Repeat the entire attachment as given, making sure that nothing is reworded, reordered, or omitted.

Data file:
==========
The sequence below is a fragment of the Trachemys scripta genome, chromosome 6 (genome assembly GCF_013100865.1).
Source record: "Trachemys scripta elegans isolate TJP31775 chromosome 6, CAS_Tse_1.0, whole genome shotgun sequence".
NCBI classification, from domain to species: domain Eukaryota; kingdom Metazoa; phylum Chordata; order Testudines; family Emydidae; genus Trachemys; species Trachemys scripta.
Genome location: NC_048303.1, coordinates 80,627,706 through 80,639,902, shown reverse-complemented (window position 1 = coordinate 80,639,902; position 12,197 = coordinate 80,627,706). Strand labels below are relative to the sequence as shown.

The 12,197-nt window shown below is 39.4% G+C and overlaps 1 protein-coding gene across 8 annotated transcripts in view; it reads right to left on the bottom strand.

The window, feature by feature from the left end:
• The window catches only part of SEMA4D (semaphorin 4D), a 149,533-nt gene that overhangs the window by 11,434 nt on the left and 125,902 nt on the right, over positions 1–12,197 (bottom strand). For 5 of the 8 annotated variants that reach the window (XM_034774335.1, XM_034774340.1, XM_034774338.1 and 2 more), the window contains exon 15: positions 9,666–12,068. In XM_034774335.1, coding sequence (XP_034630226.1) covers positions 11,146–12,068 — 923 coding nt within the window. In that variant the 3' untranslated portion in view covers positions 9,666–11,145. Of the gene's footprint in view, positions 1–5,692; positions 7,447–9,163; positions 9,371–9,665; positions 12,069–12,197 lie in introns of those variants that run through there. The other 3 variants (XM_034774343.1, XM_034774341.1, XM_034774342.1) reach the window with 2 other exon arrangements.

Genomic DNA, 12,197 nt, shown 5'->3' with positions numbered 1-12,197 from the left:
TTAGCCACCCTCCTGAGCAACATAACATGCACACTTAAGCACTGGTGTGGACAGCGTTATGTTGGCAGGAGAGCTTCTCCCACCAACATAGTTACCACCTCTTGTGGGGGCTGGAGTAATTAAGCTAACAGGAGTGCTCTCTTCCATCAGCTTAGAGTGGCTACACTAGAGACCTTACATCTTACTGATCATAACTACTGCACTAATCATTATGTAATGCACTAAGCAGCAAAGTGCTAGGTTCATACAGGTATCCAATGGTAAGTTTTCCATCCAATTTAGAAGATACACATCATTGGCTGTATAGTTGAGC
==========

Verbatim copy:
The sequence below is a fragment of the Trachemys scripta genome, chromosome 6 (genome assembly GCF_013100865.1).
Source record: "Trachemys scripta elegans isolate TJP31775 chromosome 6, CAS_Tse_1.0, whole genome shotgun sequence".
NCBI classification, from domain to species: domain Eukaryota; kingdom Metazoa; phylum Chordata; order Testudines; family Emydidae; genus Trachemys; species Trachemys scripta.
Genome location: NC_048303.1, coordinates 80,627,706 through 80,639,902, shown reverse-complemented (window position 1 = coordinate 80,639,902; position 12,197 = coordinate 80,627,706). Strand labels below are relative to the sequence as shown.

The 12,197-nt window shown below is 39.4% G+C and overlaps 1 protein-coding gene across 8 annotated transcripts in view; it reads right to left on the bottom strand.

The window, feature by feature from the left end:
• The window catches only part of SEMA4D (semaphorin 4D), a 149,533-nt gene that overhangs the window by 11,434 nt on the left and 125,902 nt on the right, over positions 1–12,197 (bottom strand). For 5 of the 8 annotated variants that reach the window (XM_034774335.1, XM_034774340.1, XM_034774338.1 and 2 more), the window contains exon 15: positions 9,666–12,068. In XM_034774335.1, coding sequence (XP_034630226.1) covers positions 11,146–12,068 — 923 coding nt within the window. In that variant the 3' untranslated portion in view covers positions 9,666–11,145. Of the gene's footprint in view, positions 1–5,692; positions 7,447–9,163; positions 9,371–9,665; positions 12,069–12,197 lie in introns of those variants that run through there. The other 3 variants (XM_034774343.1, XM_034774341.1, XM_034774342.1) reach the window with 2 other exon arrangements.

Genomic DNA, 12,197 nt, shown 5'->3' with positions numbered 1-12,197 from the left:
TTAGCCACCCTCCTGAGCAACATAACATGCACACTTAAGCACTGGTGTGGACAGCGTTATGTTGGCAGGAGAGCTTCTCCCACCAACATAGTTACCACCTCTTGTGGGGGCTGGAGTAATTAAGCTAACAGGAGTGCTCTCTTCCATCAGCTTAGAGTGGCTACACTAGAGACCTTACATCTTACTGATCATAACTACTGCACTAATCATTATGTAATGCACTAAGCAGCAAAGTGCTAGGTTCATACAGGTATCCAATGGTAAGTTTTCCATCCAATTTAGAAGATACACATCATTGGCTGTATAGTTGAGC